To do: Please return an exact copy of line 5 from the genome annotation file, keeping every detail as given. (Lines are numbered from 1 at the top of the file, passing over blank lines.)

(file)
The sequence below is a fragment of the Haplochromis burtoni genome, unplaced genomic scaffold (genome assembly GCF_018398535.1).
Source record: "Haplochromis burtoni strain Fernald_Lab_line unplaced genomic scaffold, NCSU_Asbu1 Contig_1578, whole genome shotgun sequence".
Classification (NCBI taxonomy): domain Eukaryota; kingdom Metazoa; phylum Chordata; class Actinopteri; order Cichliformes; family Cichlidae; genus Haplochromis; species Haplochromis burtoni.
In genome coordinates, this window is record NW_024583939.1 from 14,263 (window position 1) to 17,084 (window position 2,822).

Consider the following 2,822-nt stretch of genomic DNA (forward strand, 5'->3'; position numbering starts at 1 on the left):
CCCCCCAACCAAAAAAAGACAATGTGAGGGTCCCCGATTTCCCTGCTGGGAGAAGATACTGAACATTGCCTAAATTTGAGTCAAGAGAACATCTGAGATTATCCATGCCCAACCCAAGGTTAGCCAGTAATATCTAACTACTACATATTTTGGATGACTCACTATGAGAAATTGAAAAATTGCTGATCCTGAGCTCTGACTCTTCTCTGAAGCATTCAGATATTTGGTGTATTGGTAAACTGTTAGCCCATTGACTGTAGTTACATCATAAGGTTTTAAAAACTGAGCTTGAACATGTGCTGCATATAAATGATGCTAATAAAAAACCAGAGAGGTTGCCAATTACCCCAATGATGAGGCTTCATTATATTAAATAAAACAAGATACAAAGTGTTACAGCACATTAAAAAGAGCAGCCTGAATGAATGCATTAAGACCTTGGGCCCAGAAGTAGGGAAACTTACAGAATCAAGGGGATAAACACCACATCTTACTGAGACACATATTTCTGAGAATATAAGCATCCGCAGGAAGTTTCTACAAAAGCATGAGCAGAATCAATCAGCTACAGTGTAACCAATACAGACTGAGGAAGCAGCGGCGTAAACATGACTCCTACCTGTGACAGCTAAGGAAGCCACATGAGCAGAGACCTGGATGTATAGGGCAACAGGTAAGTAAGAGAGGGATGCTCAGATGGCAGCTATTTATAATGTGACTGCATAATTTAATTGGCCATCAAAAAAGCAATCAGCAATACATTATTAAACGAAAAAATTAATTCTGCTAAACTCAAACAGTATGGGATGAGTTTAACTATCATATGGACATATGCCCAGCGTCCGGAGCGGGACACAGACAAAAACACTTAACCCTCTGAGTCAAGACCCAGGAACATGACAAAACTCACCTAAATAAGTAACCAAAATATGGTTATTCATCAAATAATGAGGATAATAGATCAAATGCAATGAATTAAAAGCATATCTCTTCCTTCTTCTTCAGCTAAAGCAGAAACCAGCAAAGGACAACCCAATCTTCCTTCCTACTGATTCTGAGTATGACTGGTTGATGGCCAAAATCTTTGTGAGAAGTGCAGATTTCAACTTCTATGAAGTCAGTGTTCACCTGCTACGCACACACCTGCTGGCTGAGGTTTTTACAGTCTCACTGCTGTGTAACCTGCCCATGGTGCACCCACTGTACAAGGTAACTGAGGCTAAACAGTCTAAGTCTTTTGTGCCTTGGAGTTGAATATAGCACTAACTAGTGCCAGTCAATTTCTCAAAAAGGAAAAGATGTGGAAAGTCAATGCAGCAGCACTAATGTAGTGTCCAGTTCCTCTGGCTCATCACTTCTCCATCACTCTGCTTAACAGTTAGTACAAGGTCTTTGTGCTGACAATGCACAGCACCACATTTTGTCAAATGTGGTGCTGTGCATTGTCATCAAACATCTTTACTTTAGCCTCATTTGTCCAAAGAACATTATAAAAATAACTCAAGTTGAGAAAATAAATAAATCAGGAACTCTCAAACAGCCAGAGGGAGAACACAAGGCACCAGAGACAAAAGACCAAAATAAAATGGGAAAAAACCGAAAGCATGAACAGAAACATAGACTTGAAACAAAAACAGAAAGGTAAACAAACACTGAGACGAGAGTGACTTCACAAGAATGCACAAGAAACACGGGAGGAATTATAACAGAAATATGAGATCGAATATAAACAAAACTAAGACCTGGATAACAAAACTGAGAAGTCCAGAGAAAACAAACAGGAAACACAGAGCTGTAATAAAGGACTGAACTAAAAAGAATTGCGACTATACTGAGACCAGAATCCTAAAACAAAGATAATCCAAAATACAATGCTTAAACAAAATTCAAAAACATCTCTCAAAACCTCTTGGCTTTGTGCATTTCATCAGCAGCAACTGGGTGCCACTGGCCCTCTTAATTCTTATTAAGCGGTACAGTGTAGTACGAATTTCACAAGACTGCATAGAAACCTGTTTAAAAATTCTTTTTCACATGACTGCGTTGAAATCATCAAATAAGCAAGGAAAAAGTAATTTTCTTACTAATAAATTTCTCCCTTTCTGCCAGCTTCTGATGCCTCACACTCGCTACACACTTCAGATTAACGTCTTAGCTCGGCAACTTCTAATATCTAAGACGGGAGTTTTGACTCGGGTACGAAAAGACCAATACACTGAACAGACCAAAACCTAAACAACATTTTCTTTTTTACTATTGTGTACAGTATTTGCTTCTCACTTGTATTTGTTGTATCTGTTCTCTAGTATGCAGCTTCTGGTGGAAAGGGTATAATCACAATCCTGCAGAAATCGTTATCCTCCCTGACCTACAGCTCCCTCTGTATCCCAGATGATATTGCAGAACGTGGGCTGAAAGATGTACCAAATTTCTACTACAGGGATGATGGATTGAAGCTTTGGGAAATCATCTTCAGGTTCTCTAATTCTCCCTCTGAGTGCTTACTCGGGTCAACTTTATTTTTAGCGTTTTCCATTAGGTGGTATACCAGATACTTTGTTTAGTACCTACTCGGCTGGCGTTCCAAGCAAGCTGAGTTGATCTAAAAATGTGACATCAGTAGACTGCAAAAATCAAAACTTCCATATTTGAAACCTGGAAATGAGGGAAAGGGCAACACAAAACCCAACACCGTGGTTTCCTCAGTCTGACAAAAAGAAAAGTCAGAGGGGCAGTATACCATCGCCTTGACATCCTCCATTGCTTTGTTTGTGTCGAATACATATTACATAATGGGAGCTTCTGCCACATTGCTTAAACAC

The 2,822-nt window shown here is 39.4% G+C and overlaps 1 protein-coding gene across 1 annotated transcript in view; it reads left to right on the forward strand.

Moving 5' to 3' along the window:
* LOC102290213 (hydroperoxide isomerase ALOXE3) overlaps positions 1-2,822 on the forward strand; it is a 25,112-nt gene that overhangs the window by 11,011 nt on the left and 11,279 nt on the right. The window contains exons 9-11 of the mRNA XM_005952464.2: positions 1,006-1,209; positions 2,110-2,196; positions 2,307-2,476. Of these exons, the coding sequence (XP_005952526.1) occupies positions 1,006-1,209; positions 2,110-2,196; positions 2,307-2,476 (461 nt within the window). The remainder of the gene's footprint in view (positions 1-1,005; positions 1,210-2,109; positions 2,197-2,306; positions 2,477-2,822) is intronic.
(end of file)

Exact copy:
Consider the following 2,822-nt stretch of genomic DNA (forward strand, 5'->3'; position numbering starts at 1 on the left):